Christians are Weak (and it’s Okay if Everybody Knows it)
“Give all your worries and cares to God, for he cares about you.” — 1 Peter 5:7
“I will not say: do not weep; for not all tears are an evil.” — Gandalf, The Return of the King
“Jesus loves me this I know, / For the Bible tells me so, / Little ones to Him belong, / They are weak but He is strong.” — “Jesus Loves Me”
Those of us who grew up attending Sunday school had that tune instilled in us from an early age.
“Jesus Loves Me” and countless other worship songs demonstrate that the Church is not shy to declare its weakness before God. Yet, as we age, we become more reluctant to admit this frailty to other people.
Recent surveys reveal a widespread consensus, particularly among young adults, that the Church is simply not a safe place to ask hard questions or admit doubts (“Shut up and believe”). There is a notion, conscious or unconscious, that mature Christians have a perpetual smile glued to their face and declare, without a single worry in the world, “God is good all the time, and all the time, God is good!”
As a result, many Christians hide their struggles for fear of being outed as a failed or weak Christian. We have seemingly forgotten the beautiful truth we learned in that simple children’s song that our strength comes from our weakness.
It’s okay for Christians not to be okay.
During crises, the internet becomes populated by countless “hot takes” that declare fear demonstrates a lack of spiritual maturity or faith in God and to worry or feel anxious about life’s uncertainties is to doubt God’s sovereignty and control. “Don’t worry. Be happy.”
The Bible tells us that we need not fear, because God is with us. It doesn’t teach that fear itself is a sin. I love amusement parks and rollercoasters. As a father, I have taken great joy in watching my 5-year-old twin boys take on increasingly larger and scarier rides. They are terrified as they stand in line, and they don’t stop being terrified until the ride is over and their heart rates finally slow to normal speeds.
After one particularly frightening ride (a mini “Tower of Terror”), one of my boys admitted, “I wasn’t brave, Daddy. I was scared.”
“Exactly,” I said. “You were scared, and you rode the ride anyway. That is bravery.”
Feeling scared is not a weakness. If fear and anxiety were not natural and expected emotions, then the Bible wouldn’t spend so much time telling us, “Do not be afraid!” The biblical declaration is not intended to diminish the reality of fear but to celebrate the promised hope that transcends fear and doubt.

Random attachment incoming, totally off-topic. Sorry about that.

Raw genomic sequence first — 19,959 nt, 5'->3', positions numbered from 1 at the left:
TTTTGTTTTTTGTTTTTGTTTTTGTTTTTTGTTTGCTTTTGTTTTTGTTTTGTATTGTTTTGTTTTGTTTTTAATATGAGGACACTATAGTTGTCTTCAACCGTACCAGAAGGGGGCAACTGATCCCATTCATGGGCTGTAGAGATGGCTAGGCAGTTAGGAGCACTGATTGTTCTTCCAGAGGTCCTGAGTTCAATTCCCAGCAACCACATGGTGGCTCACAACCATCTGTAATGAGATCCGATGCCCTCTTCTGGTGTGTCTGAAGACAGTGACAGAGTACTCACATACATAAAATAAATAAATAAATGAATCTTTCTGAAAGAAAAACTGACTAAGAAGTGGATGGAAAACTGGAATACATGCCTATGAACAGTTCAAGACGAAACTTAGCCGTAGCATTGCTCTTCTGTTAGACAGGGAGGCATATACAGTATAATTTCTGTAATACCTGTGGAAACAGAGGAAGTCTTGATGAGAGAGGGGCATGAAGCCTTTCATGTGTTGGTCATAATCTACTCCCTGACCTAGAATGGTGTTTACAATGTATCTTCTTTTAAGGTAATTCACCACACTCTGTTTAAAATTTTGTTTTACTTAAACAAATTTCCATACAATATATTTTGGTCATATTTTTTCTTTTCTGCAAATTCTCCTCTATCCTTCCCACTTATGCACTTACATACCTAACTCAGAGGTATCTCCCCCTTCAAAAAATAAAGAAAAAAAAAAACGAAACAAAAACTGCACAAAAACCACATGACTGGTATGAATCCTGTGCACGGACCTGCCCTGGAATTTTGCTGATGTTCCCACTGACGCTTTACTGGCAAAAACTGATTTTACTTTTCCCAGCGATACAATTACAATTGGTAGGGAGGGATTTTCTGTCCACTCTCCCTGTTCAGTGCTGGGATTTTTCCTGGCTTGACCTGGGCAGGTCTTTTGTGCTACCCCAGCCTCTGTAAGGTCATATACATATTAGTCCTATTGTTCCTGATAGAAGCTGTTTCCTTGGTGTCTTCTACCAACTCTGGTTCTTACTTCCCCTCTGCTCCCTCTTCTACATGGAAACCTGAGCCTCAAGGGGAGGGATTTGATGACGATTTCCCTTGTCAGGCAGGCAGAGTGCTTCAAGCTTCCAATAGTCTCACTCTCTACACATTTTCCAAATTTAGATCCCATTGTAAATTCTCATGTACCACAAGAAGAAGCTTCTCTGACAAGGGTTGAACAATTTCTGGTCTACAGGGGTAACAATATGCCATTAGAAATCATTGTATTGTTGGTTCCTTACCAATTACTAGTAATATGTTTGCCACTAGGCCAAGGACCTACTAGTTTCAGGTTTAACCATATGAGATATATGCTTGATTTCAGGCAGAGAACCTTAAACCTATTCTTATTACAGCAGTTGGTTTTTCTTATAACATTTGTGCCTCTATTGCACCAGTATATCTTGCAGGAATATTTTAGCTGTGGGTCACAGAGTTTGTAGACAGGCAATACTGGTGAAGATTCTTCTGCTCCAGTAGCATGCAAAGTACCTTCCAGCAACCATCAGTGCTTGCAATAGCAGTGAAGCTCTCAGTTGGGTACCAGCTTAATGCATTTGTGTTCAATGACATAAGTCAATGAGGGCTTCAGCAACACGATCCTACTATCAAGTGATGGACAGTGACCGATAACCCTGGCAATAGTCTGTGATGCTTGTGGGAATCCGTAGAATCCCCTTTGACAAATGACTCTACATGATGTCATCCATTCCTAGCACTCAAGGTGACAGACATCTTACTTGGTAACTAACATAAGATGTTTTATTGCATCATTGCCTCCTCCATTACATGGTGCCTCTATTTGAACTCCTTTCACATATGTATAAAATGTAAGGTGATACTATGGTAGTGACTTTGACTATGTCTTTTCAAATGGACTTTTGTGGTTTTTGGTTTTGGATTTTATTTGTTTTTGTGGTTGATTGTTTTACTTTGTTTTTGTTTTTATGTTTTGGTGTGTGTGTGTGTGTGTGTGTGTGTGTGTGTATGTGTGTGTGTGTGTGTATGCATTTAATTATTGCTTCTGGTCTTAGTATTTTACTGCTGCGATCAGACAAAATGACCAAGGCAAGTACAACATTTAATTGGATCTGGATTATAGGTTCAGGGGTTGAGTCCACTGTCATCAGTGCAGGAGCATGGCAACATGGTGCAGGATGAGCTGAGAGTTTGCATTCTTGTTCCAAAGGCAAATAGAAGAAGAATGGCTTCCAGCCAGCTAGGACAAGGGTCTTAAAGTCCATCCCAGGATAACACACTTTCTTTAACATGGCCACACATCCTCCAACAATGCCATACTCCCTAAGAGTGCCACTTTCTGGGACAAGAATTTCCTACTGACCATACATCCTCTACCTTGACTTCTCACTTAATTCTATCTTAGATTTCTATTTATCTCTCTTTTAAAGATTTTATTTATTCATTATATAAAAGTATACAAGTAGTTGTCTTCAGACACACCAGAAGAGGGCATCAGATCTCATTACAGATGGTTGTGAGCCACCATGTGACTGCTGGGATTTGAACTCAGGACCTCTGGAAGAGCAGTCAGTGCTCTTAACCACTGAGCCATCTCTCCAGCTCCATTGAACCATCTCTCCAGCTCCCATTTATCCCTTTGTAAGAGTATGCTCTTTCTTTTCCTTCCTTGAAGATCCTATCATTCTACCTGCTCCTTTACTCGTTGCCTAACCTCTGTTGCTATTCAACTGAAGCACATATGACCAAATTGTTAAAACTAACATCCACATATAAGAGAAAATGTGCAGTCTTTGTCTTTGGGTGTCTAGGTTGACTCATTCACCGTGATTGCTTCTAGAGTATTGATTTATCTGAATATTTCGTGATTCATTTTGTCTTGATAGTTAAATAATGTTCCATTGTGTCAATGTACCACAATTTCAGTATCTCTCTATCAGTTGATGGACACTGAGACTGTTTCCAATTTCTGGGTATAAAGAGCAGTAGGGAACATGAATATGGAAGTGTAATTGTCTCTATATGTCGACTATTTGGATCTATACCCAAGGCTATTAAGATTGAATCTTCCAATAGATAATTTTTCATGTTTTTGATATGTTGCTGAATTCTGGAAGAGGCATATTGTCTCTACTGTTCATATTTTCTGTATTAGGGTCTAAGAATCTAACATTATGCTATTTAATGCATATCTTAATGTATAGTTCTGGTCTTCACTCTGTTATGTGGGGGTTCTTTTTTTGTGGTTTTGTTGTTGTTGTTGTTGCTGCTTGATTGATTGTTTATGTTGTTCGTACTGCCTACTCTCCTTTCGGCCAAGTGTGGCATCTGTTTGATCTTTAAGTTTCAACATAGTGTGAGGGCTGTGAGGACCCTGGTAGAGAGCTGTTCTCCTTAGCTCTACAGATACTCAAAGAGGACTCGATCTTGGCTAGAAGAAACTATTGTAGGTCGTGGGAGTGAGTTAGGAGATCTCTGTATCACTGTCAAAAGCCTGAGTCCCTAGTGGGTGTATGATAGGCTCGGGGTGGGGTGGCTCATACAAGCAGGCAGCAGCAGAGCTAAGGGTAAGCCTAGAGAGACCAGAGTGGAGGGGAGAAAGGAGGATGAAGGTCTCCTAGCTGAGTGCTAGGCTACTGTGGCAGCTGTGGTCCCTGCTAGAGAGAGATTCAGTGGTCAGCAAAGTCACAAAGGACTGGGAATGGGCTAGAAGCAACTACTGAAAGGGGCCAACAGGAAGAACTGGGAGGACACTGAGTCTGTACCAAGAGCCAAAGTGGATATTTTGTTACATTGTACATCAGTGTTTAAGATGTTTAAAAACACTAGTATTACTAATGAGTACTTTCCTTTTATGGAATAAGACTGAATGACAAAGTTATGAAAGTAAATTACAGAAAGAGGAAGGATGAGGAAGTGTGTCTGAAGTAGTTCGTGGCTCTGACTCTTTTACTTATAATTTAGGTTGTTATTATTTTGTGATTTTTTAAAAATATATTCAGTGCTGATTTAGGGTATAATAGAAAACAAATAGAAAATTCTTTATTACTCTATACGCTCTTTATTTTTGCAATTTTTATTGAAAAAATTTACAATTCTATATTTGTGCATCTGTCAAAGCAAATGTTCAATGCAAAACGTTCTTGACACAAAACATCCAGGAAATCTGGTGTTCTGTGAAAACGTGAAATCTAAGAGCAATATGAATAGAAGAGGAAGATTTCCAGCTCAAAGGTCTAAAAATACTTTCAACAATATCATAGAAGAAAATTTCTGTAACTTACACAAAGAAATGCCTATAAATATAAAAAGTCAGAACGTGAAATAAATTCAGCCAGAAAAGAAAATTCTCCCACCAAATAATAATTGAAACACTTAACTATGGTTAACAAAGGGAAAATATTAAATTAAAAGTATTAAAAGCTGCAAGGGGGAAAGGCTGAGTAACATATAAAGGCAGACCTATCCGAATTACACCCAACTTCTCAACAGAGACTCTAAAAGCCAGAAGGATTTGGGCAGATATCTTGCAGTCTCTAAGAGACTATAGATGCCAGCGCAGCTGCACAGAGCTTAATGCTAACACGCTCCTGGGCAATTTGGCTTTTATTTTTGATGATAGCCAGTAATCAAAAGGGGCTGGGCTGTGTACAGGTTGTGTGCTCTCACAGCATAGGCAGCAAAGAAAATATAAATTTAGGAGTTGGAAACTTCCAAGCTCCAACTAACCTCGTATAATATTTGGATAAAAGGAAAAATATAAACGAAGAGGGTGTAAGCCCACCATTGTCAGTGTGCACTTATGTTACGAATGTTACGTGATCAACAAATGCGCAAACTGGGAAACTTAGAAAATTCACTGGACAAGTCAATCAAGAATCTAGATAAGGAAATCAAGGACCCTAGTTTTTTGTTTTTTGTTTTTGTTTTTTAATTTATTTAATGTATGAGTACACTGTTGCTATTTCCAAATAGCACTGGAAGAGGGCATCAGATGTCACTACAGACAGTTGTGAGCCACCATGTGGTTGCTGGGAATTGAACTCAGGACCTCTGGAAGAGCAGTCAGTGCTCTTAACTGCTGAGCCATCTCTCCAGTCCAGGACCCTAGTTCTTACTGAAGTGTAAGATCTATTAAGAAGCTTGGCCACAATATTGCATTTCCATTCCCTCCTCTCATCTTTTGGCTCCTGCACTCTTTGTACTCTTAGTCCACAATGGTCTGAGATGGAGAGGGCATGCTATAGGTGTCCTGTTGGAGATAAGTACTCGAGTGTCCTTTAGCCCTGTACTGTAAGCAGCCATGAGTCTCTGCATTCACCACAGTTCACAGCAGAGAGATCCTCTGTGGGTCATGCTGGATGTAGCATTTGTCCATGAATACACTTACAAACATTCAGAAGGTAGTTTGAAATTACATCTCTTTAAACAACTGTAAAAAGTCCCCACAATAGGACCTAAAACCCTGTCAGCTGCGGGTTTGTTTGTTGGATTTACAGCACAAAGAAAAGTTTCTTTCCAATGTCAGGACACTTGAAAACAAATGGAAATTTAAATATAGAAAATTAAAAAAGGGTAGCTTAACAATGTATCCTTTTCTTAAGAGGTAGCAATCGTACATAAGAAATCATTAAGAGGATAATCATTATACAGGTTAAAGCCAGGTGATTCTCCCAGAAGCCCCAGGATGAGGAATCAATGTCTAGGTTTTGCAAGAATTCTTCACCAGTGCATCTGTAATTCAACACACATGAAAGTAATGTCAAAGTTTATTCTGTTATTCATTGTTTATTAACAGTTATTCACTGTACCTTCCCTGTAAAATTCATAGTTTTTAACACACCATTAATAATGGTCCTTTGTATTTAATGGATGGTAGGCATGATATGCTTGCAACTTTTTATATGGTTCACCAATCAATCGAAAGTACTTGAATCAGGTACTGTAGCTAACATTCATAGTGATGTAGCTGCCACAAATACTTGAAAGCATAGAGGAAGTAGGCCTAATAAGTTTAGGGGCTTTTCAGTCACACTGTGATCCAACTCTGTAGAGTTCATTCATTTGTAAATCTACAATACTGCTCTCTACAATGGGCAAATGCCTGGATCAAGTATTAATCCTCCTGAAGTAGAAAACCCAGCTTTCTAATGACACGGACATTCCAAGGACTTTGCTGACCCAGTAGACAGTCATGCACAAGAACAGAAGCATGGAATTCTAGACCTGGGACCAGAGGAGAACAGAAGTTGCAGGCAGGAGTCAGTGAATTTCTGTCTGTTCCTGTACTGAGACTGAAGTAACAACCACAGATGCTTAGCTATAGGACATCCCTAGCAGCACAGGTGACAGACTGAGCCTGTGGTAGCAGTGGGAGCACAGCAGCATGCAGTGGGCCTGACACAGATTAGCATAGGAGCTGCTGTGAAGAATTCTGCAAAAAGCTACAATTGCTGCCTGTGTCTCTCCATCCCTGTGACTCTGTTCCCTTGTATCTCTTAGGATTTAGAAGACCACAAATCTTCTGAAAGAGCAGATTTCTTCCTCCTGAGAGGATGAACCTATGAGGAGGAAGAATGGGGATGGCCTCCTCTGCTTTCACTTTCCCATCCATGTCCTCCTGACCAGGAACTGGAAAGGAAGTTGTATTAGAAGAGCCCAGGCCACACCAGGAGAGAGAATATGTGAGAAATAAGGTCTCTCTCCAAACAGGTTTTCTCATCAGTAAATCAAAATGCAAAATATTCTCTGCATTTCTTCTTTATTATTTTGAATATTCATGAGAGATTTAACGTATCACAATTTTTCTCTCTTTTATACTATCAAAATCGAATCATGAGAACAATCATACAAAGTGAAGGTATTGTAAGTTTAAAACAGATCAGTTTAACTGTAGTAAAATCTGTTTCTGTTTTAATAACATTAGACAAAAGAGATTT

Fear is not a sin. Disobedience as a result of our fear is a sin. The anticipation of the painful physical and spiritual experience of the cross led Jesus to sweat drops of blood; but His anguish didn’t prevent Him from obeying His heavenly Father and dying for the sins of humanity.
We are not faithful because we are fearless. Rather, it is the reality of fear and anxiety that necessitates faith.
Strength in Weakness
When talking to unbelievers, Christians often affirm, “We’re not perfect. We’re just like you. We mess up too!” But perhaps this remark would be more self-evident if Christians lowered their spiritual superhero masks and showed their weakness and imperfection for all the world to see.
Christians have doubts, feel depressed, are lonely, harbor regrets, struggle with anxiety, and have bad days.
The fact that God is in control doesn’t mean that the Christian journey is never frightening.
The fact that Jesus is Lord doesn’t mean we won’t experience periods of loneliness or discouragement.
The fact that God loves us doesn’t mean Christians never need a counselor or therapy session.
Perhaps one reason the Church has been a step or two behind the wider culture regarding the importance of mental health is that we’ve inadvertently bought into the lie that mental illness signals spiritual weakness. We mistakenly assume faith requires the absence of fear and doubt rather than obedience despite our fear and doubt.
Christians don’t enter into God’s presence because they have it all together. Rather, they humbly fall on their face before Jesus because they’re not strong. The world is a harsh place, and they are desperate for God’s supernatural comfort and peace.
Let’s not forget that the same Jesus who promised His joy would be made full in us also wept bitter tears and sweat drops of blood. God doesn’t promise that we’ll never struggle, and He’s not fooled by our fake smiles, forced peppiness, and artificial strength. What He does promise us is something far greater—that He will never leave us or forsake us no matter how many times we fail or how difficult this life becomes. Let’s use whatever strength we have—weak as we may be—and cling to that hope. Indeed, we are weak, but He is strong.